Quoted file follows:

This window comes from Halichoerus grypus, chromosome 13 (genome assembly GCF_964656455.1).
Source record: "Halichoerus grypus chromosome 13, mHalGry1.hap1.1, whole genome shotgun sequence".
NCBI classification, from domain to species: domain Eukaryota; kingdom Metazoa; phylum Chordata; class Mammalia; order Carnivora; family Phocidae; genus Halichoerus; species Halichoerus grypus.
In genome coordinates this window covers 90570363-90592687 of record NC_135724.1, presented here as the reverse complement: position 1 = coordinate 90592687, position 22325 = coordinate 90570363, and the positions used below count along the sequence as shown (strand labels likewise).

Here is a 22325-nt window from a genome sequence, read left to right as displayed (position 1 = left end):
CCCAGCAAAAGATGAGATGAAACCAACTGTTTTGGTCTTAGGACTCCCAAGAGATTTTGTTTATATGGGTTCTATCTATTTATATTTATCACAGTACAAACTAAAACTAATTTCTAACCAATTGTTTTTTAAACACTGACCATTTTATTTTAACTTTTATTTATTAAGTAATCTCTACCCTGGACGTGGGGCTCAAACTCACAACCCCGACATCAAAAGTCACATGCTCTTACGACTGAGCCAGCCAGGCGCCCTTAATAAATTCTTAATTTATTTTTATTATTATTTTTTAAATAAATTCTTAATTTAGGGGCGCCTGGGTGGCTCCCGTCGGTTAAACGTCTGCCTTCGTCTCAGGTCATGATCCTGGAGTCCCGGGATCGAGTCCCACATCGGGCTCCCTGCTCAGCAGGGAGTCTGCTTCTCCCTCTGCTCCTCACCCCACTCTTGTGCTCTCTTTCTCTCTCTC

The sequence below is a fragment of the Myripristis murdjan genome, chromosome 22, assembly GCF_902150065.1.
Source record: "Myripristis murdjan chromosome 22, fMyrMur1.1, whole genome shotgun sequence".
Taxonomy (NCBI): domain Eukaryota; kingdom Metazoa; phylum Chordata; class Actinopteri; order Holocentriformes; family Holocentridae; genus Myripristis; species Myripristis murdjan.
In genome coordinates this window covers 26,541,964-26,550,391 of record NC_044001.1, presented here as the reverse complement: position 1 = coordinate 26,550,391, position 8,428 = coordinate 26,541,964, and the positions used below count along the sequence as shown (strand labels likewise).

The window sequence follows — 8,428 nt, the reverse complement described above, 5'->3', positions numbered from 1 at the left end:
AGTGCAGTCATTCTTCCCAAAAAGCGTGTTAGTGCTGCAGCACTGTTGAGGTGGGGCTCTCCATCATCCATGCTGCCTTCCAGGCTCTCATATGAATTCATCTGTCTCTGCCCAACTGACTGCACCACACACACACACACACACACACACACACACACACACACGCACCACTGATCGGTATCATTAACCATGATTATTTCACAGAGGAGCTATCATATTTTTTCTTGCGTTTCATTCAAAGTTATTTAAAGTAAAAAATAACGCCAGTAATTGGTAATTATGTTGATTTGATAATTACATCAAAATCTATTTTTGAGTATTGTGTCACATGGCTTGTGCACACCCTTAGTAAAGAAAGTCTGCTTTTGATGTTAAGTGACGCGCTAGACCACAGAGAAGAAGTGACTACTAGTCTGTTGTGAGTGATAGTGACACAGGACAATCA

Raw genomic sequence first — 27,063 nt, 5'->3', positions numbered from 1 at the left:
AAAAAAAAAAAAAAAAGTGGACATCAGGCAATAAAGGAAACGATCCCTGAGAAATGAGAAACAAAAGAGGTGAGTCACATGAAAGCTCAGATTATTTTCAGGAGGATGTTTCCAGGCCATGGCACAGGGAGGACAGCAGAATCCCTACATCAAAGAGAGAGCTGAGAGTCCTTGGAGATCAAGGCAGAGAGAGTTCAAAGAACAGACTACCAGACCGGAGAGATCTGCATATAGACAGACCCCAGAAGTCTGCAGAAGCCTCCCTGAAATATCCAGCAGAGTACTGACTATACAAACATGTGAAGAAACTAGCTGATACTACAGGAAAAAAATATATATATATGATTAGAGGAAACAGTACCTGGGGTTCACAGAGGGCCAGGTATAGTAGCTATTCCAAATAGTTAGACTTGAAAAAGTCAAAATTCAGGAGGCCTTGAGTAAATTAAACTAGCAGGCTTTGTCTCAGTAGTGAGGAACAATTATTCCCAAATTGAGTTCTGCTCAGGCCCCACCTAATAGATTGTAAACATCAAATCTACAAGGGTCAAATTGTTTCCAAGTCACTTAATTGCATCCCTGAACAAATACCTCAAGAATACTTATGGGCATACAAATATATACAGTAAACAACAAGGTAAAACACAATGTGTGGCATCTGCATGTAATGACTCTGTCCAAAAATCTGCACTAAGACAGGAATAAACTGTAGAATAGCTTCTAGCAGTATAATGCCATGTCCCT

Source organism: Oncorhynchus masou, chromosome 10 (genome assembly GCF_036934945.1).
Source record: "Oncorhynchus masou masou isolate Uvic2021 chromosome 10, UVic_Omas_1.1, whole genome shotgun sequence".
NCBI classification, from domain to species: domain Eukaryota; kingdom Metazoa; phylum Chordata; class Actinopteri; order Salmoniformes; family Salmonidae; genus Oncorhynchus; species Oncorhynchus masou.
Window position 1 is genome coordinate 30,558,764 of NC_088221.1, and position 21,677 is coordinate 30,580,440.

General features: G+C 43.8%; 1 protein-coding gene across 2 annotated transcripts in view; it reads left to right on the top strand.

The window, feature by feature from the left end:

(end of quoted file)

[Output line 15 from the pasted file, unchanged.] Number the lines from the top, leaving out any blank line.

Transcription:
Source organism: Oncorhynchus masou, chromosome 10 (genome assembly GCF_036934945.1).